Texas Water Development Board approves $1,500,000 in agricultural water conservation grant funding

For immediate release.  Contact: Kimberly Leggett at 512-463-5129

AUSTIN (June 30, 2014) At its recent Board meeting, the Texas Water Development Board (TWDB) approved agricultural water conservation grants totaling $1,500,000. The grants marked a significant milestone for TWDB: since the agricultural program’s inception in 1985, the agency has now funded more than $100 million in agricultural water conservation projects.

“Agriculture is a vital sector of Texas’ economy, and TWDB is committed to doing all that we can to enhance water conservation,” said TWDB Board member Kathleen Jackson. “These grants will help Texas farmers and ranchers increase their irrigation efficiency by providing meters to monitor and manage their systems.”

The grants were awarded to five groundwater conservation districts to offset the cost of agricultural irrigation metering in support of conservation strategies from the 2012 State Water Plan.

The Coastal Bend Groundwater Conservation District, which covers all of Wharton County in the Coastal Plains region of Texas overlying the Gulf Coast Aquifer, received $25,000.

The Panhandle Groundwater Conservation District, which includes all of Carson, Gray, Roberts, Donley and Wheeler counties and parts of Potter, Armstrong and Hutchinson counties overlying the Ogallala Aquifer, received $107,500.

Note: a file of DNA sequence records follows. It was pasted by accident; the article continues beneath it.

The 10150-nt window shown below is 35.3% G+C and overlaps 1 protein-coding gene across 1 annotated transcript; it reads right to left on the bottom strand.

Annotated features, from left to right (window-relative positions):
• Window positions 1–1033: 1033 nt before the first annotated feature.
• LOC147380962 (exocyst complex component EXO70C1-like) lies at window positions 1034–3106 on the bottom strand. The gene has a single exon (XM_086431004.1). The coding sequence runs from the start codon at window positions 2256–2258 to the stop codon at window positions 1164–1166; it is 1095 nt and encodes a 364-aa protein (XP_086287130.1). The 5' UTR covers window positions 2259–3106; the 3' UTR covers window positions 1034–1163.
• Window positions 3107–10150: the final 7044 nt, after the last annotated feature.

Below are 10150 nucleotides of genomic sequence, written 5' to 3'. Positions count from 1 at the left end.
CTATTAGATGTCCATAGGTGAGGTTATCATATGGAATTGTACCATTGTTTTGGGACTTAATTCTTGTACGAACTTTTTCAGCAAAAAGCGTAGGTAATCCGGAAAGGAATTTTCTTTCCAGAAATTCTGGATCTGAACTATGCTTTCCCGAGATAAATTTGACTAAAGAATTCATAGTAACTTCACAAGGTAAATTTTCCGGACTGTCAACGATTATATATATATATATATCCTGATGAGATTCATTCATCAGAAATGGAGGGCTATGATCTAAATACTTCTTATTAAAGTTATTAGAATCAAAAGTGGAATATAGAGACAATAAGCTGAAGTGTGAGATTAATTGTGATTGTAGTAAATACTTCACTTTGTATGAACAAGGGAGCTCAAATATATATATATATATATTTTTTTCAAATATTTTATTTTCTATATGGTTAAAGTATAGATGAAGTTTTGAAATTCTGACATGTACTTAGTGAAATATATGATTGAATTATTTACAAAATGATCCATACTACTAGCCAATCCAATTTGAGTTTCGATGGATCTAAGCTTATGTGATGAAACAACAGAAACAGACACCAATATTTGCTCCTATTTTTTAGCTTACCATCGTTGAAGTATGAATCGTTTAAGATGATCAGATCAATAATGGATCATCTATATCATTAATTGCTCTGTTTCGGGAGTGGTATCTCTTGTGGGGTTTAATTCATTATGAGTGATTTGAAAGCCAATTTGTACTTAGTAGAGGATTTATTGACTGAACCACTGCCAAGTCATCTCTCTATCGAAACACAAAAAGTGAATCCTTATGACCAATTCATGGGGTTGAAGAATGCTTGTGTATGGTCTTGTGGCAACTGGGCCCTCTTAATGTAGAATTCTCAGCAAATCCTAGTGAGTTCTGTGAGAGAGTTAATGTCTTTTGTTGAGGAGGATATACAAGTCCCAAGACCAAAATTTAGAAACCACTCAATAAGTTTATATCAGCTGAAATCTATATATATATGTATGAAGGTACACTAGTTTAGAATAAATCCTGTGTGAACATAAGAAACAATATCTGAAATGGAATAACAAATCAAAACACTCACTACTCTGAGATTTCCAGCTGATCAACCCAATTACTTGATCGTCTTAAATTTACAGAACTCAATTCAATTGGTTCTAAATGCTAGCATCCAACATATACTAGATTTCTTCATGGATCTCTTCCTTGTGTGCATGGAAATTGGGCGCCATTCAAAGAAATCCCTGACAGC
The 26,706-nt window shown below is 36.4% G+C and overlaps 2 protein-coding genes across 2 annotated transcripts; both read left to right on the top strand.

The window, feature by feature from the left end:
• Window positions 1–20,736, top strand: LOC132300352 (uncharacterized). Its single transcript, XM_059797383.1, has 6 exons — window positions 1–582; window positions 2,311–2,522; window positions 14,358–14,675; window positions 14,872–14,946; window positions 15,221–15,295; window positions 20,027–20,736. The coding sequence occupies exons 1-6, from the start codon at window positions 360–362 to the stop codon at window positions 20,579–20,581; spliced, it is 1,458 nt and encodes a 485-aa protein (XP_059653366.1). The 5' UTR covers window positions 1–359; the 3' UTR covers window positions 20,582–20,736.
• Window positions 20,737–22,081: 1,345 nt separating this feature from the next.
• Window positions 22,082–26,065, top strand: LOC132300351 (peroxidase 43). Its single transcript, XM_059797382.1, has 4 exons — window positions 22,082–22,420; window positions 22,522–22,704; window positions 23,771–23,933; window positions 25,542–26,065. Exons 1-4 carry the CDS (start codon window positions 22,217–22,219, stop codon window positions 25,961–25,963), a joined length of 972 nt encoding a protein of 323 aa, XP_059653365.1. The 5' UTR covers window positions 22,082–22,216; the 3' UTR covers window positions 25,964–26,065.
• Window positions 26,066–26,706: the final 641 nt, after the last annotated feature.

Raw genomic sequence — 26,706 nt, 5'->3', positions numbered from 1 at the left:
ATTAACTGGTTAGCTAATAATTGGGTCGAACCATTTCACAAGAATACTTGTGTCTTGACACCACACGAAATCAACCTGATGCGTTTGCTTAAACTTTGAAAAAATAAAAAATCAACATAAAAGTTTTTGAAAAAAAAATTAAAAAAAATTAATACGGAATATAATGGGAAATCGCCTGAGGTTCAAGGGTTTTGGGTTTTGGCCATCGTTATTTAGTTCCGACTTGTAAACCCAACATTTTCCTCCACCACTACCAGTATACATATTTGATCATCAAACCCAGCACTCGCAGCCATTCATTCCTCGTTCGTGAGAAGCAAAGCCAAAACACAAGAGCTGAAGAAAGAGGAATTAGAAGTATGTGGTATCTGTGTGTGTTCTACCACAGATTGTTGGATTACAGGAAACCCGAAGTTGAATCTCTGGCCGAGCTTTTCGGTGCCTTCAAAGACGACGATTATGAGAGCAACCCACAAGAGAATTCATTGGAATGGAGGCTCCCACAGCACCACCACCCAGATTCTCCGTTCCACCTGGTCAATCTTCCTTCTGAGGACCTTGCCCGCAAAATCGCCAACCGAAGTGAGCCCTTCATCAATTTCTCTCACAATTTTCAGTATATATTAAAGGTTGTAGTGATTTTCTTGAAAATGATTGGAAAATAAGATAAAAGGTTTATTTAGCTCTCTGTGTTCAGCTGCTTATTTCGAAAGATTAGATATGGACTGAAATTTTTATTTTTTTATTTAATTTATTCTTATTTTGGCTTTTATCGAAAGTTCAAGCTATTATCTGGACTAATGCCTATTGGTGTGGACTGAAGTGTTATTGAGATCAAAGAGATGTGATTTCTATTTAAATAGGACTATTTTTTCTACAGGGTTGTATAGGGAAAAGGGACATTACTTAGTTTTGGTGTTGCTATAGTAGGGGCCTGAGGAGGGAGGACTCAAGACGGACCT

The Mesquite Groundwater Conservation District received $150,000. The district covers all of Collingsworth and Hall counties and parts of Childress and Briscoe counties in the Southeastern portion of the Texas Panhandle overlying the Seymour and Blaine aquifers.

The North Plains Groundwater Conservation District received $600,000. The district encompasses 4.7 million acres in Dallam, Hansford, Lipscomb, Ochiltree and Sherman counties, as well as parts of Hartley, Hutchinson and Moore counties overlying the Ogallala Aquifer.

The High Plains Underground Water Conservation District No. 1 received $617,500. The district covers approximately 7.6 million acres in Bailey, Cochran, Hale, Lamb, Lubbock, Lynn, Parmer and Swisher Counties, as well as parts of Armstrong, Castro, Crosby, Deaf Smith, Floyd, Hockley, Potter and Randall counties overlying the Ogallala Aquifer.

The TWDB is the state agency charged with collecting and disseminating water-related data, assisting with regional planning and preparing the state water plan for the development of the state’s water resources. The TWDB administers cost-effective financial assistance programs for the construction of water supply, wastewater treatment, flood control, and agricultural water conservation projects.

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